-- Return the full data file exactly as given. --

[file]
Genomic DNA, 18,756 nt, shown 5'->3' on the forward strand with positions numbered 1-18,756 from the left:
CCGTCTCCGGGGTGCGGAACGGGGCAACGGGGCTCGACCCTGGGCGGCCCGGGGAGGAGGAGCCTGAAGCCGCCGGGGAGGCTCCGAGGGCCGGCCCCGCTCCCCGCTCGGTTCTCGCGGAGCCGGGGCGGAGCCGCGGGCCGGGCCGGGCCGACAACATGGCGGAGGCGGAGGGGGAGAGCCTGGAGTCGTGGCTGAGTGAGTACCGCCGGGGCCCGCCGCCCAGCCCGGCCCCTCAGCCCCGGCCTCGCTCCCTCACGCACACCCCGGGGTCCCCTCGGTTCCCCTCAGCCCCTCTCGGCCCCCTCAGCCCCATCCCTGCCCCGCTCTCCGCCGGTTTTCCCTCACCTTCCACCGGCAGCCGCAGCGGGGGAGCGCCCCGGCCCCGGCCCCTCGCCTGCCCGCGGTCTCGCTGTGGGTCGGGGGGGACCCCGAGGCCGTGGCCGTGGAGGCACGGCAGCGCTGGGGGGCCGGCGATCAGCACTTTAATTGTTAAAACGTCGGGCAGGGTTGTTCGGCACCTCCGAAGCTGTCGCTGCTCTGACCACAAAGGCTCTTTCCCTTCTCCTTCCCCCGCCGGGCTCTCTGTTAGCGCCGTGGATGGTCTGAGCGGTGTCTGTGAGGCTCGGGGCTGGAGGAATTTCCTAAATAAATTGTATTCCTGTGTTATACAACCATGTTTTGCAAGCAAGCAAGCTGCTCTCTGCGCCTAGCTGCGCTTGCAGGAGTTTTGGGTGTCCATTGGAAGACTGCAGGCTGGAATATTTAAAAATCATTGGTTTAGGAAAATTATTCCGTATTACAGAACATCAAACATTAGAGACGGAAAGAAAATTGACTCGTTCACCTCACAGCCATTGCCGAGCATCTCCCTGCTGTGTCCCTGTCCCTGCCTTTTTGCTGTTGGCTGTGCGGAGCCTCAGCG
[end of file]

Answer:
Genomic DNA, 18,756 nt, shown 5'->3' on the forward strand with positions numbered 1-18,756 from the left:
CCGTCTCCGGGGTGCGGAACGGGGCAACGGGGCTCGACCCTGGGCGGCCCGGGGAGGAGGAGCCTGAAGCCGCCGGGGAGGCTCCGAGGGCCGGCCCCGCTCCCCGCTCGGTTCTCGCGGAGCCGGGGCGGAGCCGCGGGCCGGGCCGGGCCGACAACATGGCGGAGGCGGAGGGGGAGAGCCTGGAGTCGTGGCTGAGTGAGTACCGCCGGGGCCCGCCGCCCAGCCCGGCCCCTCAGCCCCGGCCTCGCTCCCTCACGCACACCCCGGGGTCCCCTCGGTTCCCCTCAGCCCCTCTCGGCCCCCTCAGCCCCATCCCTGCCCCGCTCTCCGCCGGTTTTCCCTCACCTTCCACCGGCAGCCGCAGCGGGGGAGCGCCCCGGCCCCGGCCCCTCGCCTGCCCGCGGTCTCGCTGTGGGTCGGGGGGGACCCCGAGGCCGTGGCCGTGGAGGCACGGCAGCGCTGGGGGGCCGGCGATCAGCACTTTAATTGTTAAAACGTCGGGCAGGGTTGTTCGGCACCTCCGAAGCTGTCGCTGCTCTGACCACAAAGGCTCTTTCCCTTCTCCTTCCCCCGCCGGGCTCTCTGTTAGCGCCGTGGATGGTCTGAGCGGTGTCTGTGAGGCTCGGGGCTGGAGGAATTTCCTAAATAAATTGTATTCCTGTGTTATACAACCATGTTTTGCAAGCAAGCAAGCTGCTCTCTGCGCCTAGCTGCGCTTGCAGGAGTTTTGGGTGTCCATTGGAAGACTGCAGGCTGGAATATTTAAAAATCATTGGTTTAGGAAAATTATTCCGTATTACAGAACATCAAACATTAGAGACGGAAAGAAAATTGACTCGTTCACCTCACAGCCATTGCCGAGCATCTCCCTGCTGTGTCCCTGTCCCTGCCTTTTTGCTGTTGGCTGTGCGGAGCCTCAGCG